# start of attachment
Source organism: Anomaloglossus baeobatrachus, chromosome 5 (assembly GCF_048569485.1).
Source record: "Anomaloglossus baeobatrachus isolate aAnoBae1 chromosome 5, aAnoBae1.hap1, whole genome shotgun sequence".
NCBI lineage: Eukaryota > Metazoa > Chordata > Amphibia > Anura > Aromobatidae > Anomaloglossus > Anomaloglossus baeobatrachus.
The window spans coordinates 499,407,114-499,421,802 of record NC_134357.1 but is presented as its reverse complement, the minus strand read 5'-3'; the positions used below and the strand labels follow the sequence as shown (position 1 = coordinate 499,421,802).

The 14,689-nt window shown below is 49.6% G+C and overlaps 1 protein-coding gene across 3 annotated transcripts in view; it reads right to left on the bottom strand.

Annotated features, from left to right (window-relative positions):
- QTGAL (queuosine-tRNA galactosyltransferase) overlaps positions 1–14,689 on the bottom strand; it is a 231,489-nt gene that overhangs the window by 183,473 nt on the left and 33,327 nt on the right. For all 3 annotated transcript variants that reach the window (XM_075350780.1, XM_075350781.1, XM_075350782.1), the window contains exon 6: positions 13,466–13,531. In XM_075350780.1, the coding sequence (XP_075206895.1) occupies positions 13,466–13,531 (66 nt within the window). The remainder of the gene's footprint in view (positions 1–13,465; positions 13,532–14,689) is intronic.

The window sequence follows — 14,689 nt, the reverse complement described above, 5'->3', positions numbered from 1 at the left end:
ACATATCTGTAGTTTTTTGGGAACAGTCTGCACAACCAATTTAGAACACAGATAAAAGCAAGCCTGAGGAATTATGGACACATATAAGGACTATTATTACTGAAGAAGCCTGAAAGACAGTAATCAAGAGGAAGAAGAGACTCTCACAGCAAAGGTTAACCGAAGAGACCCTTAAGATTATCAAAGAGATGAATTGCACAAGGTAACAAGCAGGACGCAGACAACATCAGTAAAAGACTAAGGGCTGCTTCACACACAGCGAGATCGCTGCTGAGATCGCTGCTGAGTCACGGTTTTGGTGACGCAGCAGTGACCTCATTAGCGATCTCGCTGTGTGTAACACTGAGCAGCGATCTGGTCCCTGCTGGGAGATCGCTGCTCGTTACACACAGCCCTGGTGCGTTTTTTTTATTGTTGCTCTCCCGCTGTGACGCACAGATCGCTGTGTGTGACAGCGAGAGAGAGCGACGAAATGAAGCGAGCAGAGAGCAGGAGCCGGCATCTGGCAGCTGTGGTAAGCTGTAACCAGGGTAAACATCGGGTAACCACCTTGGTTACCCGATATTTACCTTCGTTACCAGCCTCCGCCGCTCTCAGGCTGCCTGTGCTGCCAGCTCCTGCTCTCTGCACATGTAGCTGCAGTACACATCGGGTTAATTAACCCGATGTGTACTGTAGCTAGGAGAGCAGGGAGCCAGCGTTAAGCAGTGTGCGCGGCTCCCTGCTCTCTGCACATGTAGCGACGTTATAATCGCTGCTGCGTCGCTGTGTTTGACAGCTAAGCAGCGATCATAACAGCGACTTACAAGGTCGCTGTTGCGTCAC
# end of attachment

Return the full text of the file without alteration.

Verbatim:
Source organism: Anomaloglossus baeobatrachus, chromosome 5 (assembly GCF_048569485.1).
Source record: "Anomaloglossus baeobatrachus isolate aAnoBae1 chromosome 5, aAnoBae1.hap1, whole genome shotgun sequence".
NCBI lineage: Eukaryota > Metazoa > Chordata > Amphibia > Anura > Aromobatidae > Anomaloglossus > Anomaloglossus baeobatrachus.
The window spans coordinates 499,407,114-499,421,802 of record NC_134357.1 but is presented as its reverse complement, the minus strand read 5'-3'; the positions used below and the strand labels follow the sequence as shown (position 1 = coordinate 499,421,802).

The 14,689-nt window shown below is 49.6% G+C and overlaps 1 protein-coding gene across 3 annotated transcripts in view; it reads right to left on the bottom strand.

Annotated features, from left to right (window-relative positions):
- QTGAL (queuosine-tRNA galactosyltransferase) overlaps positions 1–14,689 on the bottom strand; it is a 231,489-nt gene that overhangs the window by 183,473 nt on the left and 33,327 nt on the right. For all 3 annotated transcript variants that reach the window (XM_075350780.1, XM_075350781.1, XM_075350782.1), the window contains exon 6: positions 13,466–13,531. In XM_075350780.1, the coding sequence (XP_075206895.1) occupies positions 13,466–13,531 (66 nt within the window). The remainder of the gene's footprint in view (positions 1–13,465; positions 13,532–14,689) is intronic.

The window sequence follows — 14,689 nt, the reverse complement described above, 5'->3', positions numbered from 1 at the left end:
ACATATCTGTAGTTTTTTGGGAACAGTCTGCACAACCAATTTAGAACACAGATAAAAGCAAGCCTGAGGAATTATGGACACATATAAGGACTATTATTACTGAAGAAGCCTGAAAGACAGTAATCAAGAGGAAGAAGAGACTCTCACAGCAAAGGTTAACCGAAGAGACCCTTAAGATTATCAAAGAGATGAATTGCACAAGGTAACAAGCAGGACGCAGACAACATCAGTAAAAGACTAAGGGCTGCTTCACACACAGCGAGATCGCTGCTGAGATCGCTGCTGAGTCACGGTTTTGGTGACGCAGCAGTGACCTCATTAGCGATCTCGCTGTGTGTAACACTGAGCAGCGATCTGGTCCCTGCTGGGAGATCGCTGCTCGTTACACACAGCCCTGGTGCGTTTTTTTTATTGTTGCTCTCCCGCTGTGACGCACAGATCGCTGTGTGTGACAGCGAGAGAGAGCGACGAAATGAAGCGAGCAGAGAGCAGGAGCCGGCATCTGGCAGCTGTGGTAAGCTGTAACCAGGGTAAACATCGGGTAACCACCTTGGTTACCCGATATTTACCTTCGTTACCAGCCTCCGCCGCTCTCAGGCTGCCTGTGCTGCCAGCTCCTGCTCTCTGCACATGTAGCTGCAGTACACATCGGGTTAATTAACCCGATGTGTACTGTAGCTAGGAGAGCAGGGAGCCAGCGTTAAGCAGTGTGCGCGGCTCCCTGCTCTCTGCACATGTAGCGACGTTATAATCGCTGCTGCGTCGCTGTGTTTGACAGCTAAGCAGCGATCATAACAGCGACTTACAAGGTCGCTGTTGCGTCAC